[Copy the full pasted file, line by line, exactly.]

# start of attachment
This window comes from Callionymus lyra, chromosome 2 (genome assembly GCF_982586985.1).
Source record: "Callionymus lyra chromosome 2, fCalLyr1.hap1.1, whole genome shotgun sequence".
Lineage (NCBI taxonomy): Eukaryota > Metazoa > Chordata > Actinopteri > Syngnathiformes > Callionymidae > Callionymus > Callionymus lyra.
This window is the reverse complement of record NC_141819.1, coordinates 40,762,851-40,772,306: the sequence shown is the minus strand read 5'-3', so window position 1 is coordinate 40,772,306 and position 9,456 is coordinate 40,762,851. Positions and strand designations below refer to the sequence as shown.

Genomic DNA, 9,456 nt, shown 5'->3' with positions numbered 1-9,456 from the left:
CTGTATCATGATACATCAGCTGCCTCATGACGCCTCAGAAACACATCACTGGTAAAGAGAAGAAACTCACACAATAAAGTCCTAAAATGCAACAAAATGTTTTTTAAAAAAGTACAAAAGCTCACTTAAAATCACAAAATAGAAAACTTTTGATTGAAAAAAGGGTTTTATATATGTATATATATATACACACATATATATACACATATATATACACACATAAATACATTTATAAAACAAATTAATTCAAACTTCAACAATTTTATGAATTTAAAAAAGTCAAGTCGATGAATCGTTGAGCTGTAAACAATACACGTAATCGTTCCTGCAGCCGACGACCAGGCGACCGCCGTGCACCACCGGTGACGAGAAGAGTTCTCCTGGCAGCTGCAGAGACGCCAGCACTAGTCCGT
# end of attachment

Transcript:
This window comes from Callionymus lyra, chromosome 2 (genome assembly GCF_982586985.1).
Source record: "Callionymus lyra chromosome 2, fCalLyr1.hap1.1, whole genome shotgun sequence".
Lineage (NCBI taxonomy): Eukaryota > Metazoa > Chordata > Actinopteri > Syngnathiformes > Callionymidae > Callionymus > Callionymus lyra.
This window is the reverse complement of record NC_141819.1, coordinates 40,762,851-40,772,306: the sequence shown is the minus strand read 5'-3', so window position 1 is coordinate 40,772,306 and position 9,456 is coordinate 40,762,851. Positions and strand designations below refer to the sequence as shown.

Genomic DNA, 9,456 nt, shown 5'->3' with positions numbered 1-9,456 from the left:
CTGTATCATGATACATCAGCTGCCTCATGACGCCTCAGAAACACATCACTGGTAAAGAGAAGAAACTCACACAATAAAGTCCTAAAATGCAACAAAATGTTTTTTAAAAAAGTACAAAAGCTCACTTAAAATCACAAAATAGAAAACTTTTGATTGAAAAAAGGGTTTTATATATGTATATATATATACACACATATATATACACATATATATACACACATAAATACATTTATAAAACAAATTAATTCAAACTTCAACAATTTTATGAATTTAAAAAAGTCAAGTCGATGAATCGTTGAGCTGTAAACAATACACGTAATCGTTCCTGCAGCCGACGACCAGGCGACCGCCGTGCACCACCGGTGACGAGAAGAGTTCTCCTGGCAGCTGCAGAGACGCCAGCACTAGTCCGT